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I am writing a Windows Store App toy application for Windows 8. It has just one xaml page with a TextBlock. The page has the class MyTimer as DataContext :

this.DataContext = new MyTimer();

MyTimer implements INotifyPropertyChanged and the updating of the property Time is made with a timer:

public MyTimer(){
    TimerElapsedHandler f = new TimerElapsedHandler(NotifyTimeChanged);
    TimeSpan period = new TimeSpan(0, 0, 1);
    ThreadPoolTimer.CreatePeriodicTimer(f, period);
}

with

private void NotifyTimeChanged(){
    if (this.PropertyChanged != null){
        this.PropertyChanged(this, new PropertyChangedEventArgs("Time"));
    }
}

the TextBlock has a databinding on Time

<TextBlock Text="{Binding Time}" />

When I run the application i have the following exception:

System.Runtime.InteropServices.COMException was unhandled by user code

With the message

The application called an interface that was marshalled for a different thread. (Exception from HRESULT: 0x8001010E (RPC_E_WRONG_THREAD))

The real problem is that I am updating the property of the class MyTimer, not the GUI itself, I can't figure it out, but I think the solution should use something like this one.

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3 Answers 3

up vote 6 down vote accepted

Yes, you're notifying property changes from a thread pool thread rather than the UI thread. You need to marshal the notification back to the UI thread in the timer callback. Now, your view model is separated from your view (a good thing) therefore it doesn't have a direct link to the Dispatcher infrastructure. So what you want to do is hand it the proper SynchronizationContext on which to communicate. To do this you need to capture the current SynchronizationContext during construction or allow it to be passed in explicitly to a constructor which is good for tests or if you're initializing the object off the UI thread to begin with.

The whole shebang would look something like this:

public class MyTimer
{
    private SynchronizationContext synchronizationContext;

    public MyTimer() : this(SynchronizationContext.Current)
    {
    }

    public MyTimer(SynchronizationContext synchronizationContext)
    {
        if(this.synchronizationContext == null)
        {
            throw new ArgumentNullException("No synchronization context was specified and no default synchronization context was found.")
        }

        TimerElapsedHandler f = new TimerElapsedHandler(NotifyTimeChanged);
        TimeSpan period = new TimeSpan(0, 0, 1);
        ThreadPoolTimer.CreatePeriodicTimer(f, period);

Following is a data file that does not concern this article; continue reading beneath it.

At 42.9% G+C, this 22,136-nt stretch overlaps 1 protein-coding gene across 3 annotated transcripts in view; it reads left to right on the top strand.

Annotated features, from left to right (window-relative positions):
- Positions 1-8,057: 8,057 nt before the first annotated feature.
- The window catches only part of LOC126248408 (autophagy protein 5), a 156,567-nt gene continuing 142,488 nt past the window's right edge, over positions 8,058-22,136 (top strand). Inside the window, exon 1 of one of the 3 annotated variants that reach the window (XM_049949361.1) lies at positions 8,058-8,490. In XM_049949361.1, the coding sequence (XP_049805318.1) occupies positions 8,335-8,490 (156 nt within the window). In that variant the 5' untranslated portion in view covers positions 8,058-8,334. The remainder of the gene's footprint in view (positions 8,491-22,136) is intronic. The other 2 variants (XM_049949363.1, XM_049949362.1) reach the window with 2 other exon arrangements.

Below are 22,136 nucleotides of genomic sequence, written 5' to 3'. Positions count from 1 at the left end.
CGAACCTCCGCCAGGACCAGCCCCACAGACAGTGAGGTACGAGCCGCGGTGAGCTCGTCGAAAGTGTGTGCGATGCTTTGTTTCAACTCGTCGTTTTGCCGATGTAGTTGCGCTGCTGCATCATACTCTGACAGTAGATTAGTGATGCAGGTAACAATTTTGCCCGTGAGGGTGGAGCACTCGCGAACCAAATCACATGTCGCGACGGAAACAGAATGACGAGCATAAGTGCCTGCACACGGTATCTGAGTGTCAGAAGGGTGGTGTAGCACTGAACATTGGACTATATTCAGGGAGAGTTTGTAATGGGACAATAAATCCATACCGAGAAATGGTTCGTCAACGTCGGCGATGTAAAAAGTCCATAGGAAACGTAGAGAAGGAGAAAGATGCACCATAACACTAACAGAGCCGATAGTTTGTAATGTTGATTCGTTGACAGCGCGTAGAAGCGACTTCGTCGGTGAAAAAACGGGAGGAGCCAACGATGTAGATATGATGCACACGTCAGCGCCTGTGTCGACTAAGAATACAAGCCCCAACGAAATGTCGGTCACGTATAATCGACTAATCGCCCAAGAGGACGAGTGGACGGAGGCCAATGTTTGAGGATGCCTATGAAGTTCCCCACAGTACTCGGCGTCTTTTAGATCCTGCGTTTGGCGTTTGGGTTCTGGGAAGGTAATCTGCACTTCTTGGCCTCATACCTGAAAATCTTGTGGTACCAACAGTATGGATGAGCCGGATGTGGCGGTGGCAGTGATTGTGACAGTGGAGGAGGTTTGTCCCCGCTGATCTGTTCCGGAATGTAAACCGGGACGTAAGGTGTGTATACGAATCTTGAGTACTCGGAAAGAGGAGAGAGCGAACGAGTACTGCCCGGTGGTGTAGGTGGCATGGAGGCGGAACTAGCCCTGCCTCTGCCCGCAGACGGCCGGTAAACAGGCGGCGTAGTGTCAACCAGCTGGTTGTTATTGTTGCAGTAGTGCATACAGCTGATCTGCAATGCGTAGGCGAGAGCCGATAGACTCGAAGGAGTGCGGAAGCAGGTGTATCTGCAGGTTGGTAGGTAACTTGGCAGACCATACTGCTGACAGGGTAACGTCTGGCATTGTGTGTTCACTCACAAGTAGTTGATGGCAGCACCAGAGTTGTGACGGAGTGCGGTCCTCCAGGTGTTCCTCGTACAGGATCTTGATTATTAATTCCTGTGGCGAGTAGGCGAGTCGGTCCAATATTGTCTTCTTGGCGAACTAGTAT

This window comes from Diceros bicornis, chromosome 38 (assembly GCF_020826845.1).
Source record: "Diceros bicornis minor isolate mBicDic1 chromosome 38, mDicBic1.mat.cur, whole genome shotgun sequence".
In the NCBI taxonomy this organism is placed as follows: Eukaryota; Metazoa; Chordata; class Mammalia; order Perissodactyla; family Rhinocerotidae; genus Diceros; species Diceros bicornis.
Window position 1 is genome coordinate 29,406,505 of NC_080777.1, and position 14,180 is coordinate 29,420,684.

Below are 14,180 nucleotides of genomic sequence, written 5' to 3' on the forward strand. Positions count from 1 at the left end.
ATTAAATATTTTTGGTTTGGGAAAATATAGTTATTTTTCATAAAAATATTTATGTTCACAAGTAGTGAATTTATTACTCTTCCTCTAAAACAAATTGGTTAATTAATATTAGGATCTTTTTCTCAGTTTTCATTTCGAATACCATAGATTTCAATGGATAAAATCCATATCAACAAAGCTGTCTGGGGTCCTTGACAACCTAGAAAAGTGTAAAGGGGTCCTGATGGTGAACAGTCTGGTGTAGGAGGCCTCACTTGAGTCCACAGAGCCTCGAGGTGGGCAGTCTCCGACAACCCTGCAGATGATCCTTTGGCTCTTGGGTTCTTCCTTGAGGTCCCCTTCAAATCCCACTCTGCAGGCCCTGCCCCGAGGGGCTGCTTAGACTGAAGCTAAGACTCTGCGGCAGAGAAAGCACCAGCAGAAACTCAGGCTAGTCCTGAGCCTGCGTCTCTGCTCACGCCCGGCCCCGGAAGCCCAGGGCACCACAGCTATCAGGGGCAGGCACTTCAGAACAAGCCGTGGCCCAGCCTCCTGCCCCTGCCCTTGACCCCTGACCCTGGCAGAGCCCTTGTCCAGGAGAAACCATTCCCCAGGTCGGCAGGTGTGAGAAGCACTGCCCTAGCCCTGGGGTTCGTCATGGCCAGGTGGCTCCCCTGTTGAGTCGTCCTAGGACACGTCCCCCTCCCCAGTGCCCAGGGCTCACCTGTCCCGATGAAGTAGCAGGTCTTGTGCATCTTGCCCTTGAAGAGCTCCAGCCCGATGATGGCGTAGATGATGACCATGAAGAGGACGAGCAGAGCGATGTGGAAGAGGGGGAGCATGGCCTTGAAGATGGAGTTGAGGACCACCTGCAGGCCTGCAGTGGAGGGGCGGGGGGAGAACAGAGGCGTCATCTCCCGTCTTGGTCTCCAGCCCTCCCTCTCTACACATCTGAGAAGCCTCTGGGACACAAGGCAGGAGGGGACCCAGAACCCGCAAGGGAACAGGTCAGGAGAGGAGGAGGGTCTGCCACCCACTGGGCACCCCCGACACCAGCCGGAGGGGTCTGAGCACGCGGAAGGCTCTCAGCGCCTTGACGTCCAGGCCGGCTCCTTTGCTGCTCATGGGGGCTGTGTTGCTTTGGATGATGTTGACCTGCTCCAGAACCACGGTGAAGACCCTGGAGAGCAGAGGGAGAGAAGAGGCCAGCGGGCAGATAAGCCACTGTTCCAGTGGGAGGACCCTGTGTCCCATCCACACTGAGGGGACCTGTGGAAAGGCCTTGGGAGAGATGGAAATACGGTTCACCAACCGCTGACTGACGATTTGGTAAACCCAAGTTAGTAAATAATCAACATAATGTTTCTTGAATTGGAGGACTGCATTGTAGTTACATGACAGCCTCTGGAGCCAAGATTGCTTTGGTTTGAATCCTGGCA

}

    private void NotifyTimeChanged()
    {
        if(this.PropertyChanged != null)
        {
            this.synchronizationContext.Post(() =>
                {
                    this.PropertyChanged(this, new PropertyChangedEventArgs("Time"));
                });
        }
    }
}
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Thanks a lot. This suggests me I will need to use the SynchronizationContext each time I use an asynchronous call… I'll think about doing something like that with the async keyword too. –  Gabber Mar 29 '12 at 22:23
    
Yeah, if you're using C# 4.5's await keyword, you're going to get this by default. –  Drew Marsh Mar 29 '12 at 23:39
    
Thanks for the answer! I just want to add a sidenote: if you want to call back in the UI context, make sure you capture the SynchronizationContext no sooner than the UI has been built (I use the OnLaunched event handler to do it), otherwise the context you grab won't serve. Further reading: codeproject.com/Articles/31971/… –  Lvsti Sep 25 '12 at 12:48

One way to do this is awaiting Task.Delay() in a loop instead of using a timer:

class MyTimer : INotifyPropertyChanged
{
    public MyTimer()
    {
        Start();
    }

    private async void Start()
    {
        while (true)
        {
            await Task.Delay(TimeSpan.FromSeconds(1));
            PropertyChanged(this, new PropertyChangedEventArgs("Time"));
        }
    }

    public event PropertyChangedEventHandler PropertyChanged = delegate { };

    public DateTime Time { get { return DateTime.Now; } }
}

If you call the constructor on the UI thread, it will invoke the PropertyChanged there too. And the nice thing is that exactly the same code will work for example in WPF too (under .Net 4.5 and C# 5).

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Not saying this code won't work, but IME Task.Delay doesn't have very high resolution. In WPF, Win8 and WP8 tests, I set a CancellationTokenSource.CancelAfter to 8 minutes and the UI only got to 7:56 minutes. –  Stonetip Jun 4 '13 at 19:49
    
@Stonetip It should certainly have a better resolution than 1 second, my guess is that there's something else going on in your code. Also, Task.Delay() is not CacelAfter(), though I would expect them to have the same resolution. –  svick Jun 4 '13 at 23:29
    
Task.Delay does have better resolution than 1 second, but it you expect it to be spot-on in terms of milliseconds, then my tests across WPF, Win8 and Win Phone 8 show a inconsistent behavior of up to .5 seconds per minute. I've found, however, for the latter two environments that the ThreadPoolTimer class works great. –  Stonetip Jun 7 '13 at 8:21

how about the code from this blog:

http://metrowindows8.blogspot.in/2011/10/metro-tiles.html

This worked for me. I had to pass a ThreadPoolTimer object to my delegate function

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